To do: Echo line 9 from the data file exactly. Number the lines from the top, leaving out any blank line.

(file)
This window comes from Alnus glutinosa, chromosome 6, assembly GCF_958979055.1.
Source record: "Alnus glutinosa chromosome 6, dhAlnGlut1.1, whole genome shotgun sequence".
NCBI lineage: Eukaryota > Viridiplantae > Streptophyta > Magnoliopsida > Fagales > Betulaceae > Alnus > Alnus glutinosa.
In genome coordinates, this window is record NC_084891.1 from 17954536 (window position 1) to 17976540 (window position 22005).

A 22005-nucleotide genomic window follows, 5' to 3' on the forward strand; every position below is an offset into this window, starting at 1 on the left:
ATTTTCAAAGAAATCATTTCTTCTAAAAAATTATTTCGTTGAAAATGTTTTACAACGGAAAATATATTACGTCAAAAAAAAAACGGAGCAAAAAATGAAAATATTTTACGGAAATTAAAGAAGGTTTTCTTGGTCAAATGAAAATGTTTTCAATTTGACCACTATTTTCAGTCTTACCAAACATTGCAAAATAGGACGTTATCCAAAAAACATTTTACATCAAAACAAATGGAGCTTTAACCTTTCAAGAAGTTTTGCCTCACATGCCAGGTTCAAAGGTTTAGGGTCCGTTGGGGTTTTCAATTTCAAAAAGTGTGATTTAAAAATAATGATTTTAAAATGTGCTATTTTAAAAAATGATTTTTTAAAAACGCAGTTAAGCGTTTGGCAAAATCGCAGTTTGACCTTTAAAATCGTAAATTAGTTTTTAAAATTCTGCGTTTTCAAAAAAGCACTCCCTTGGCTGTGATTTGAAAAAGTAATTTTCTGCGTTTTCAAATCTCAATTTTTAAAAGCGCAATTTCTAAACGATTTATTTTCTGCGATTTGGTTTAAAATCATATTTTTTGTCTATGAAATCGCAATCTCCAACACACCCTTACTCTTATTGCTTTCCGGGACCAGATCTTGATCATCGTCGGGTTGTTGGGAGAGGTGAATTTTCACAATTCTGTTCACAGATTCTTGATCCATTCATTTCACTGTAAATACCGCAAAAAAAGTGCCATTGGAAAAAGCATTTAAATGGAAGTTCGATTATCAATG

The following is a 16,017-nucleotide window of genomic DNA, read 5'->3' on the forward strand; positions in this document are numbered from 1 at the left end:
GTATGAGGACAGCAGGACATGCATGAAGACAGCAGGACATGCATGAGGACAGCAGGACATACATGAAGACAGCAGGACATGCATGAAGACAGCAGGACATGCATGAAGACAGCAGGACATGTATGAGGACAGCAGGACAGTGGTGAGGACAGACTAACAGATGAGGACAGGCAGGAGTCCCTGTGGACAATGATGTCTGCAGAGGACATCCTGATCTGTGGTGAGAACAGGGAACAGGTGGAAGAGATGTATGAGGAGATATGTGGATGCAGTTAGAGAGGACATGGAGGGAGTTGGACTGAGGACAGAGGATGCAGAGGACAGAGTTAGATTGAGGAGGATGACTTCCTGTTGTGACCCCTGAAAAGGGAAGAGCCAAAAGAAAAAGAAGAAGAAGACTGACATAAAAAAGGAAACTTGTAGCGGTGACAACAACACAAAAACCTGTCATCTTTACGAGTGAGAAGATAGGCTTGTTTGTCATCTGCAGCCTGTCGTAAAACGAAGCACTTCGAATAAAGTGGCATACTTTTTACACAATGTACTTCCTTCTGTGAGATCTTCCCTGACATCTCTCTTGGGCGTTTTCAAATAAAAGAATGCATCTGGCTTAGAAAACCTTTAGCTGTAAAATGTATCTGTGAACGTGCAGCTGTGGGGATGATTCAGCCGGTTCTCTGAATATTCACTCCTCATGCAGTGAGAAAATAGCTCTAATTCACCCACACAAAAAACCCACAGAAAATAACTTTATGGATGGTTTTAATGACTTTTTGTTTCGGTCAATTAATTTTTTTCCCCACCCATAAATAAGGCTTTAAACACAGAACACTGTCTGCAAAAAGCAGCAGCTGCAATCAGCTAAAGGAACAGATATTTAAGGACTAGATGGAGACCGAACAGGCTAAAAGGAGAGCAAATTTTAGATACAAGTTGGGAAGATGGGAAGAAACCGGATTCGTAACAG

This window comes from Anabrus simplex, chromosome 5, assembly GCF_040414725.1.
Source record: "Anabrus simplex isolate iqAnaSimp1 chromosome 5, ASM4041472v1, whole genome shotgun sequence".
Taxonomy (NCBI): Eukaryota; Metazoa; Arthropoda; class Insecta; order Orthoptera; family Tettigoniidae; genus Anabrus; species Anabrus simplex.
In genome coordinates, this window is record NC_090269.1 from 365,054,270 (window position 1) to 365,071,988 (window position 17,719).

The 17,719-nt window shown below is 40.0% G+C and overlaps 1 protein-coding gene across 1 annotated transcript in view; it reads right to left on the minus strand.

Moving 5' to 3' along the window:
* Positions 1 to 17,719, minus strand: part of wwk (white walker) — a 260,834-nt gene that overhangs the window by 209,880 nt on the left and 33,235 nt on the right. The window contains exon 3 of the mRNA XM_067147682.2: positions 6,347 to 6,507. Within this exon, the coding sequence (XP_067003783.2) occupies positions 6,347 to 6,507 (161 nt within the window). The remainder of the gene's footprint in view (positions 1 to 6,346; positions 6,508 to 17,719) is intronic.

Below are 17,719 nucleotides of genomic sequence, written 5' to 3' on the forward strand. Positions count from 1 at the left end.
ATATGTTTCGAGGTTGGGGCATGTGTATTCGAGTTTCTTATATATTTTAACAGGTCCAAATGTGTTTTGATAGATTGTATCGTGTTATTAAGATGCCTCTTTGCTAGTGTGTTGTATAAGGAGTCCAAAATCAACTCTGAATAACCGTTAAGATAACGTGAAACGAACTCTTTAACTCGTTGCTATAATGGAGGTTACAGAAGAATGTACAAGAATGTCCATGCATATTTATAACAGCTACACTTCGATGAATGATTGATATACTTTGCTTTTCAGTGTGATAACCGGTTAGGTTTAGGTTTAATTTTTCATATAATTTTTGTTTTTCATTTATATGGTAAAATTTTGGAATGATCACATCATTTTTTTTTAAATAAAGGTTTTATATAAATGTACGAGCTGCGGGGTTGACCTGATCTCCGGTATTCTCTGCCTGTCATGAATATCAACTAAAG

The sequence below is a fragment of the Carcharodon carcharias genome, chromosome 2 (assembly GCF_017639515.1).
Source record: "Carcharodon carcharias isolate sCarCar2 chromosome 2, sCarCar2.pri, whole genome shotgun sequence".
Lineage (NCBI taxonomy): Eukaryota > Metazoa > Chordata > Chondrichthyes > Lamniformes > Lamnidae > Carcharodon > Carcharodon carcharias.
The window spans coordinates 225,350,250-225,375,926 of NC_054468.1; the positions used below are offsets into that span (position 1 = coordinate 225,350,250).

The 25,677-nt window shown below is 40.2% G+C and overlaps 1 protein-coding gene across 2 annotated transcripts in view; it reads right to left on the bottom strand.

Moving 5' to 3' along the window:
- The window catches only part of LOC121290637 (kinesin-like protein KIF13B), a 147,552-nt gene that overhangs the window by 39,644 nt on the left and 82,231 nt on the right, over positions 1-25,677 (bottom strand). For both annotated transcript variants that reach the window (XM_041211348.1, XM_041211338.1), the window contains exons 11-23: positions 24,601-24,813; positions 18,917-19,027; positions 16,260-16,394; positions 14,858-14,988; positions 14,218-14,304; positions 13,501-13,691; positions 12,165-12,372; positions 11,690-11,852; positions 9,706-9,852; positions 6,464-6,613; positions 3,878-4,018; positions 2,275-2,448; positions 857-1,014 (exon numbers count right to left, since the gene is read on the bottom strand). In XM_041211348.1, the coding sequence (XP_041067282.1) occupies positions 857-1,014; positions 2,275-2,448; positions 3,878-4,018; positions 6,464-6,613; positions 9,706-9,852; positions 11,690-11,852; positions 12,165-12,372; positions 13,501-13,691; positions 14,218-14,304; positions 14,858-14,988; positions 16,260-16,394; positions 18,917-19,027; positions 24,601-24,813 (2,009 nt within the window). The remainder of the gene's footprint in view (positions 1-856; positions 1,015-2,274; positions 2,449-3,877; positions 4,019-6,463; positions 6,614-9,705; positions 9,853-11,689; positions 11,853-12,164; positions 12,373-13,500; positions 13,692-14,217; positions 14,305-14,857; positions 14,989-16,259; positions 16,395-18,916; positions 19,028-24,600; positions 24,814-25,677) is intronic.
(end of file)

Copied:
This window comes from Anabrus simplex, chromosome 5, assembly GCF_040414725.1.